Hurricane Laura caused catastrophic damage when it came ashore near Lake Charles, Louisiana on Aug. 27, killing at least 77 people and causing at least $8-12 billion in total damages. Hurricane Sally made landfall near Gulf Shores, Alabama on Sept. 16 before moving at the extremely slow pace of 3 mph – approximately walking speed – along the Gulf Coast and then back through Alabama just north of Florida. This slow pace left rainfall totals that were measured in feet, not inches and caused significant damage between $1-3 billion. Five days later, Tropical Storm Beta came ashore along Matagorda Bay in Texas before meandering along the Gulf Coast, adding to the rainfall from Sally in Mississippi, Alabama and Tennessee.
Hurricane Delta made landfall near Creole, Louisiana on Oct. 9, only 12 miles away from where Laura made landfall in August. This complicated the recovery efforts from earlier storms, and brought renewed misery to people whose lives had already been upended by Laura.
The last major storm to make landfall along the Gulf Coast was Hurricane Zeta, which made landfall on Oct. 28 near Cocodrie, Louisiana. In a record-breaking year, Zeta made a significant mark as the fifth storm to make landfall in Louisiana and the latest landfall of a Category 2+ hurricane in more than 100 years.
While the Caribbean was struck by three major storms during the 2020 season, most countries were largely spared catastrophic damage. Hurricane Isaias struck the Dominican Republic and Puerto Rico on July 30 and the Bahamas on July 31. Two people died in the Dominican Republic and a third died in Puerto Rico. Isaias caused approximately $225 million in damages across the Caribbean, including $47 million in damages to agriculture in Puerto Rico alone. Before it struck Lake Charles, Louisiana as a catastrophic Category 4 hurricane, Hurricane Laura killed 35 people on the island of Hispaniola, home to Haiti and the Dominican Republic on Aug. 23. Four people died in the Dominican Republic and 31 in Haiti. Physical damages were relatively light, approximately $100 million across the Caribbean including the Dominican Republic, Haiti, Cuba, Jamaica and the Cayman Islands. Finally, Hurricane Paulette struck the island of Bermuda on Sept. 14, where it caused far less damage than had been expected. Bermuda did not record any deaths, however, two births were reported. Hurricane Paulette was particularly notable for its return as what the National Weather Service called a “Zombie Tropical Storm” after it reformed on Sept. 22 before dissipating for good the next day.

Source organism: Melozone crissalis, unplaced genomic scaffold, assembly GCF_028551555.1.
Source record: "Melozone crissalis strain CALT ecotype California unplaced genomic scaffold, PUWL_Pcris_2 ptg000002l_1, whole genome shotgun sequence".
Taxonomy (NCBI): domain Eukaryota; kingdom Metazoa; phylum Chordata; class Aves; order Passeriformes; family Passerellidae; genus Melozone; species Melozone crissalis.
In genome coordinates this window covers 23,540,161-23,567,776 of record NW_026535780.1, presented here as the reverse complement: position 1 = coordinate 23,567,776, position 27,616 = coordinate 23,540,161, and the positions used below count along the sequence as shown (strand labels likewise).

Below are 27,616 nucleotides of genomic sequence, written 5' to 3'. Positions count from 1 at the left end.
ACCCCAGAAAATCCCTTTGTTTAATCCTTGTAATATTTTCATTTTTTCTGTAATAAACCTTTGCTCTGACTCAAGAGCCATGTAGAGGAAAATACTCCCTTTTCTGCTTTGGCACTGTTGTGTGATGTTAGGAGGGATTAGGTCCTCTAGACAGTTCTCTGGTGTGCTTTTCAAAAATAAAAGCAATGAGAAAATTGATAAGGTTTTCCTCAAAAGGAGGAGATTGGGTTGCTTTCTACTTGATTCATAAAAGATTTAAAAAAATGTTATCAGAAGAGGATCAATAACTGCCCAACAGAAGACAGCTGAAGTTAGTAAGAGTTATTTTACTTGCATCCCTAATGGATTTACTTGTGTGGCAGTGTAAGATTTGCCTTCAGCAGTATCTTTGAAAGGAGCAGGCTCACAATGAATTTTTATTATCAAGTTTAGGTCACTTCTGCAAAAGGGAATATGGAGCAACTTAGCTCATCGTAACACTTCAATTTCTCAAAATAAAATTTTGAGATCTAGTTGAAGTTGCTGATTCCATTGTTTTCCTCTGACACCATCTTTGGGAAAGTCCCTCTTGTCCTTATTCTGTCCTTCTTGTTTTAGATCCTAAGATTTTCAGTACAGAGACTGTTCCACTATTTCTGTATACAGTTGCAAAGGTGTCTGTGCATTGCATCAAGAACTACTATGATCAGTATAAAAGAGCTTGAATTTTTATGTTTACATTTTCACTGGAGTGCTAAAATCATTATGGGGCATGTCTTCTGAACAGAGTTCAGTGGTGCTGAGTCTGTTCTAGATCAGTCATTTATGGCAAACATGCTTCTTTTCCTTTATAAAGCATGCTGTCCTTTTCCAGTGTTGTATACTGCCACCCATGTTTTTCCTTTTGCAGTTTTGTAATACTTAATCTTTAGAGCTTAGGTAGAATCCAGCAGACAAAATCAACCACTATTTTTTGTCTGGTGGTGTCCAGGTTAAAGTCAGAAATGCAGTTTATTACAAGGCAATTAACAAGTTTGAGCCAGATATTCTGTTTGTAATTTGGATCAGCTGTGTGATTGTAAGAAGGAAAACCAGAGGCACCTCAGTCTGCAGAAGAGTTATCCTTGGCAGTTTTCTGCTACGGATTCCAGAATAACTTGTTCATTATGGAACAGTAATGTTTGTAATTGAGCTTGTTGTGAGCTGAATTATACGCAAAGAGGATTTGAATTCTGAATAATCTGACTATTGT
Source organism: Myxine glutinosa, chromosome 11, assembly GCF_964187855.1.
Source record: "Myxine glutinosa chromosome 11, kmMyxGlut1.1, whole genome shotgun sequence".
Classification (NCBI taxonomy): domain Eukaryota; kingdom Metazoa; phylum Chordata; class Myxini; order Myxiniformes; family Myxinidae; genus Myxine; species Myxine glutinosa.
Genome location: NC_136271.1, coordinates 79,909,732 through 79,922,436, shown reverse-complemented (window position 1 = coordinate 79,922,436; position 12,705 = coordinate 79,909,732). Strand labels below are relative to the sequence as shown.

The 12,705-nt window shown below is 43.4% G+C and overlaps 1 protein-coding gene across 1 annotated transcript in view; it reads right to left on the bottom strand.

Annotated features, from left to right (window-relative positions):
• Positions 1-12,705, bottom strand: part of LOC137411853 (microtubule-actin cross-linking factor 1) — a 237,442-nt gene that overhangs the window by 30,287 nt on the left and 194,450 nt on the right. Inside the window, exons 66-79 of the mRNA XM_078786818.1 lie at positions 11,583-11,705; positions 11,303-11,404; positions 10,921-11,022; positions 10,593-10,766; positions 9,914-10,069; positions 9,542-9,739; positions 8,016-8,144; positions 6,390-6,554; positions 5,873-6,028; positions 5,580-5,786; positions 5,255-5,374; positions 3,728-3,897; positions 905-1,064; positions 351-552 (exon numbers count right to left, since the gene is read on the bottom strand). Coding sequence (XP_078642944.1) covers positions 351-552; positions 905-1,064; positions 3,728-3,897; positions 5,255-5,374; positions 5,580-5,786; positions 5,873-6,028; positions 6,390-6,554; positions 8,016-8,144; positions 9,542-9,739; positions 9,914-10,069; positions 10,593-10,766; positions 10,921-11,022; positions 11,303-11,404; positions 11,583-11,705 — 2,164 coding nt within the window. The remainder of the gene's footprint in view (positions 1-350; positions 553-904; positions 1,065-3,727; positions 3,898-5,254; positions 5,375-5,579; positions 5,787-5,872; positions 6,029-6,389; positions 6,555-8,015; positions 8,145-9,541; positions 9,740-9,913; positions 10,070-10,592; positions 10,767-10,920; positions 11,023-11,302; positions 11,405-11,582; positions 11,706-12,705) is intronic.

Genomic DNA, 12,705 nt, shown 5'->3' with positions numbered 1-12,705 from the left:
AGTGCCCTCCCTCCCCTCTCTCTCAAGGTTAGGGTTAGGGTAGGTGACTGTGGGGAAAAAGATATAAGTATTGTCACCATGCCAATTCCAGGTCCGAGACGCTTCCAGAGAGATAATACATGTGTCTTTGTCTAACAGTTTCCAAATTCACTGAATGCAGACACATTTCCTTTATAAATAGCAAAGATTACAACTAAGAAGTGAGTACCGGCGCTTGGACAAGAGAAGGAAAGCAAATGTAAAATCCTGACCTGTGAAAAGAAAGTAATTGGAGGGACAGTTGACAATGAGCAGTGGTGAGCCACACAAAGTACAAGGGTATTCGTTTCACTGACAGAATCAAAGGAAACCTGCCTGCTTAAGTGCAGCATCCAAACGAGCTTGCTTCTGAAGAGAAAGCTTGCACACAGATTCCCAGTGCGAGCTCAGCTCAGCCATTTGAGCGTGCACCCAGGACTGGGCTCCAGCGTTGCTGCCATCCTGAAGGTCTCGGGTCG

While the United States bore the brunt of the early part of the 2020 Atlantic hurricane season, the end of the season wreaked havoc on Central America. Tropical Storm Cristobal crossed over from the Eastern Pacific (where it was known as Amanda), dumping heavy rain on Guatemala before forming and striking the Yucatan Peninsula as a tropical storm on June 5. The remainder of the season was relatively quiet until Oct. 2 when Tropical Storm Gamma developed along the south of the Yucatan Peninsula. While Gamma was expected to move out into the Gulf of Mexico, Hurricane Delta’s effects forced Gamma to remain over the Yucatan where it killed at least six people before dissipating. Hurricane Delta made landfall along the Yucatan on Oct. 7, killing two people and sending thousands of residents and tourists fleeing from resorts along the coast.
Hurricanes Eta and Iota were the two deadliest hurricanes of the 2020 Atlantic hurricane season, killing more than 270 people (211 during Eta and 61 during Iota), mostly in Colombia, Nicaragua, Honduras and Guatemala. According to a fact sheet from the United States Agency for International Development (USAID), approximately 10 million people across these four countries were affected by Hurricanes Eta and Iota. An appeal from the UN’s Office for the Coordination of Humanitarian Affairs (UNOCHA) outlined $90 million in funding required for relief and support as of the end of December 2020. The Nicaraguan Institute of Territorial Studies (INETER) keeps weather-related records for the country, and they stated that Iota was the strongest hurricane to ever make landfall in Nicaragua. According to The Weather Channel: “This is the first time on record two major hurricanes – Category 3 or stronger – have made landfall in Nicaragua in the same hurricane season, much less only two weeks apart. NOAA’s hurricane database only documented seven such Category 3-plus landfalls in Nicaragua prior from the mid-19th century through 2019.”